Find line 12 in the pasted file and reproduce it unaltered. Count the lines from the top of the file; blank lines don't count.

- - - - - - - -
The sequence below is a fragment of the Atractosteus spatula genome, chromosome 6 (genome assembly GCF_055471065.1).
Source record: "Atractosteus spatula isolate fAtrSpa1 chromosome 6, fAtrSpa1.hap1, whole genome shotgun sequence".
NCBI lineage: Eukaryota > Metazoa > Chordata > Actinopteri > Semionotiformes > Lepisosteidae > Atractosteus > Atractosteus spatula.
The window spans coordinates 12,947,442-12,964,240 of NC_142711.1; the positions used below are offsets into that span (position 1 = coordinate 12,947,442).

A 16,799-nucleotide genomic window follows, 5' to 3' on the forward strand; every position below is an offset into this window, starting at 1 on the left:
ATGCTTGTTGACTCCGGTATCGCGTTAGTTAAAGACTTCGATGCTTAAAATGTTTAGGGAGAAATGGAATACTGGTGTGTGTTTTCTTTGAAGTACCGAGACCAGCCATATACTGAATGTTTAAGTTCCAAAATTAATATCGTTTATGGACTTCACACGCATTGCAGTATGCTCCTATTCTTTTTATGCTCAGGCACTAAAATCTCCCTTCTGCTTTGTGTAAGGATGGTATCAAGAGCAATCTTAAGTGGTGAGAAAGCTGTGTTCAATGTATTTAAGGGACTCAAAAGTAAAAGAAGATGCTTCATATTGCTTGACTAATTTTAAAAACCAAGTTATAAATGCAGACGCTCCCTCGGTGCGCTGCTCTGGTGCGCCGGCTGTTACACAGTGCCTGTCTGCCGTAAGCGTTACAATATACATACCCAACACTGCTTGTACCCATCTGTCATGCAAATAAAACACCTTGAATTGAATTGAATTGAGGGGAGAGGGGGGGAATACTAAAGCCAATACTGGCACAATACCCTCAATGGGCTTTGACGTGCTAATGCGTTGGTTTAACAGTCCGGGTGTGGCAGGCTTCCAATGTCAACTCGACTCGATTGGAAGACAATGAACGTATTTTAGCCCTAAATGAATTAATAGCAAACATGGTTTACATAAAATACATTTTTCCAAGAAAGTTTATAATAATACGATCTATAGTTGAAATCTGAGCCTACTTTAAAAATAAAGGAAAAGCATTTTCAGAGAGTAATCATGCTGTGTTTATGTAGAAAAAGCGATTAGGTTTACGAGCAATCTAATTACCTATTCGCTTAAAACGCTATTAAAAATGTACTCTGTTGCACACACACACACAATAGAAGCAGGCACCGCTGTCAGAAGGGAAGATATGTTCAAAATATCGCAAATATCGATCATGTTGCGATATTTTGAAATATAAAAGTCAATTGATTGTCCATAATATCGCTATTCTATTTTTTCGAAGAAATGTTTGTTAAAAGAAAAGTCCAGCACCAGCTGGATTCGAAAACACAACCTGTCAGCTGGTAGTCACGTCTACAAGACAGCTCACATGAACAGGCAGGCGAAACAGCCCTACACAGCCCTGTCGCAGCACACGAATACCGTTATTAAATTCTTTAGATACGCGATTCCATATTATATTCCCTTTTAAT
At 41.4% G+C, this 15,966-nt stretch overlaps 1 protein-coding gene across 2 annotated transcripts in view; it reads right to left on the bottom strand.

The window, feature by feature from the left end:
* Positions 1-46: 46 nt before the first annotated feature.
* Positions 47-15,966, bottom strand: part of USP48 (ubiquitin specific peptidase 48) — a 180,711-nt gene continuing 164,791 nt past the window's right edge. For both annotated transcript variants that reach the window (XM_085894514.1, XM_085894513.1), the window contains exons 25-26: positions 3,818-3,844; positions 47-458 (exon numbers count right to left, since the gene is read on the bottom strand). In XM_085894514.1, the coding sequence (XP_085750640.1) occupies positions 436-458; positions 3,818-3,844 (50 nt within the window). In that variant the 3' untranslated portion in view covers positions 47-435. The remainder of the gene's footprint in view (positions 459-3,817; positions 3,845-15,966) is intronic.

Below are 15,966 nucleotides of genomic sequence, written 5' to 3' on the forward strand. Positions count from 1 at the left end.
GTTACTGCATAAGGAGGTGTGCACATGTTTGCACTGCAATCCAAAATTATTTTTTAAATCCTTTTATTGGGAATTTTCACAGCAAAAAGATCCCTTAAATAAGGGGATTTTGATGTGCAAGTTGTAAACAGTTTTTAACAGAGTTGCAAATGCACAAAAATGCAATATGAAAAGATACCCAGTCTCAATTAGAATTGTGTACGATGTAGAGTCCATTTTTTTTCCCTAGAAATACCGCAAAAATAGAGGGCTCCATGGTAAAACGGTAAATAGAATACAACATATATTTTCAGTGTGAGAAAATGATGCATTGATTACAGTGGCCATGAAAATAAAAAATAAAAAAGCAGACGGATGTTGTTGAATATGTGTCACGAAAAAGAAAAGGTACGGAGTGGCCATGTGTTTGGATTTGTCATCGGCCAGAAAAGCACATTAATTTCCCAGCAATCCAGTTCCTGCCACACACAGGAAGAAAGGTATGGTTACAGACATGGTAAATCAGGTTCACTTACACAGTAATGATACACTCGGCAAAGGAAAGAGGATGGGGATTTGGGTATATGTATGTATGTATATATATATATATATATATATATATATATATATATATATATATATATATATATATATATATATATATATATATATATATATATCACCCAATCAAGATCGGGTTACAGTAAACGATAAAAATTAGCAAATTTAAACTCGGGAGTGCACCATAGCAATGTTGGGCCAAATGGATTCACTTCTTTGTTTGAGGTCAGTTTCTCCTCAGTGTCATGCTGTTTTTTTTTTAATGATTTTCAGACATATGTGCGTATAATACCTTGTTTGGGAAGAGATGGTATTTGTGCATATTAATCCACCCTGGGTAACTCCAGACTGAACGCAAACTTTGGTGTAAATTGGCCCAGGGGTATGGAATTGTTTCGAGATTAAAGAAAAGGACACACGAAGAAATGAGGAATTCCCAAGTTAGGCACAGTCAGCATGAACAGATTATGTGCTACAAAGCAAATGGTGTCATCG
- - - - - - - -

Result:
GTTACTGCATAAGGAGGTGTGCACATGTTTGCACTGCAATCCAAAATTATTTTTTAAATCCTTTTATTGGGAATTTTCACAGCAAAAAGATCCCTTAAATAAGGGGATTTTGATGTGCAAGTTGTAAACAGTTTTTAACAGAGTTGCAAATGCACAAAAATGCAATATGAAAAGATACCCAGTCTCAATTAGAATTGTGTACGATGTAGAGTCCATTTTTTTTCCCTAGAAATACCGCAAAAATAGAGGGCTCCATGGTAAAACGGTAAATAGAATACAACATATATTTTCAGTGTGAGAAAATGATGCATTGATTACAGTGGCCATGAAAATAAAAAATAAAAAAGCAGACGGATGTTGTTGAATATGTGTCACGAAAAAGAAAAGGTACGGAGTGGCCATGTGTTTGGATTTGTCATCGGCCAGAAAAGCACATTAATTTCCCAGCAATCCAGTTCCTGCCACACACAGGAAGAAAGGTATGGTTACAGACATGGTAAATCAGGTTCACTTACACAGTAATGATACACTCGGCAAAGGAAAGAGGATGGGGATTTGGGTATATGTATGTATGTATATATATATATATATATATATATATATATATATATATATATATATATATATATATATATATATATATATATATATATATATATCACCCAATCAAGATCGGGTTACAGTAAACGATAAAAATTAGCAAATTTAAACTCGGGAGTGCACCATAGCAATGTTGGGCCAAATGGATTCACTTCTTTGTTTGAGGTCAGTTTCTCCTCAGTGTCATGCTGTTTTTTTTTTAATGATTTTCAGACATATGTGCGTATAATACCTTGTTTGGGAAGAGATGGTATTTGTGCATATTAATCCACCCTGGGTAACTCCAGACTGAACGCAAACTTTGGTGTAAATTGGCCCAGGGGTATGGAATTGTTTCGAGATTAAAGAAAAGGACACACGAAGAAATGAGGAATTCCCAAGTTAGGCACAGTCAGCATGAACAGATTATGTGCTACAAAGCAAATGGTGTCATCG